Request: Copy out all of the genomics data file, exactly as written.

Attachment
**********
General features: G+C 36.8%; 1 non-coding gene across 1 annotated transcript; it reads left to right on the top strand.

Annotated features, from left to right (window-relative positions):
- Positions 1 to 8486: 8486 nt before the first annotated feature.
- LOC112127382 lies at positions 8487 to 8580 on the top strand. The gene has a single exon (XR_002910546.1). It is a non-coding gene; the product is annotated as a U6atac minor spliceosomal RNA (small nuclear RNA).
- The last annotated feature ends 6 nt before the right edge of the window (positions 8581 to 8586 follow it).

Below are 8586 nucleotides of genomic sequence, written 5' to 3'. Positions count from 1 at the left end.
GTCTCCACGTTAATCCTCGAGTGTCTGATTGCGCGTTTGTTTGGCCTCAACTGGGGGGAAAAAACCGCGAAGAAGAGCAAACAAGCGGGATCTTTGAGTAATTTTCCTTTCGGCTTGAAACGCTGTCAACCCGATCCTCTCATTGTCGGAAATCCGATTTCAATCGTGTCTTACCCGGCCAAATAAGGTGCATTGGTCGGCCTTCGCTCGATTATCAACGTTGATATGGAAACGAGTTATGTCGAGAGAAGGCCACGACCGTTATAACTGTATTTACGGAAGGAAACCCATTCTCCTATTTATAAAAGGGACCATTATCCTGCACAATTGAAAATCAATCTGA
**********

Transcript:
General features: G+C 36.8%; 1 non-coding gene across 1 annotated transcript; it reads left to right on the top strand.

Annotated features, from left to right (window-relative positions):
- Positions 1 to 8486: 8486 nt before the first annotated feature.
- LOC112127382 lies at positions 8487 to 8580 on the top strand. The gene has a single exon (XR_002910546.1). It is a non-coding gene; the product is annotated as a U6atac minor spliceosomal RNA (small nuclear RNA).
- The last annotated feature ends 6 nt before the right edge of the window (positions 8581 to 8586 follow it).

Below are 8586 nucleotides of genomic sequence, written 5' to 3'. Positions count from 1 at the left end.
GTCTCCACGTTAATCCTCGAGTGTCTGATTGCGCGTTTGTTTGGCCTCAACTGGGGGGAAAAAACCGCGAAGAAGAGCAAACAAGCGGGATCTTTGAGTAATTTTCCTTTCGGCTTGAAACGCTGTCAACCCGATCCTCTCATTGTCGGAAATCCGATTTCAATCGTGTCTTACCCGGCCAAATAAGGTGCATTGGTCGGCCTTCGCTCGATTATCAACGTTGATATGGAAACGAGTTATGTCGAGAGAAGGCCACGACCGTTATAACTGTATTTACGGAAGGAAACCCATTCTCCTATTTATAAAAGGGACCATTATCCTGCACAATTGAAAATCAATCTGA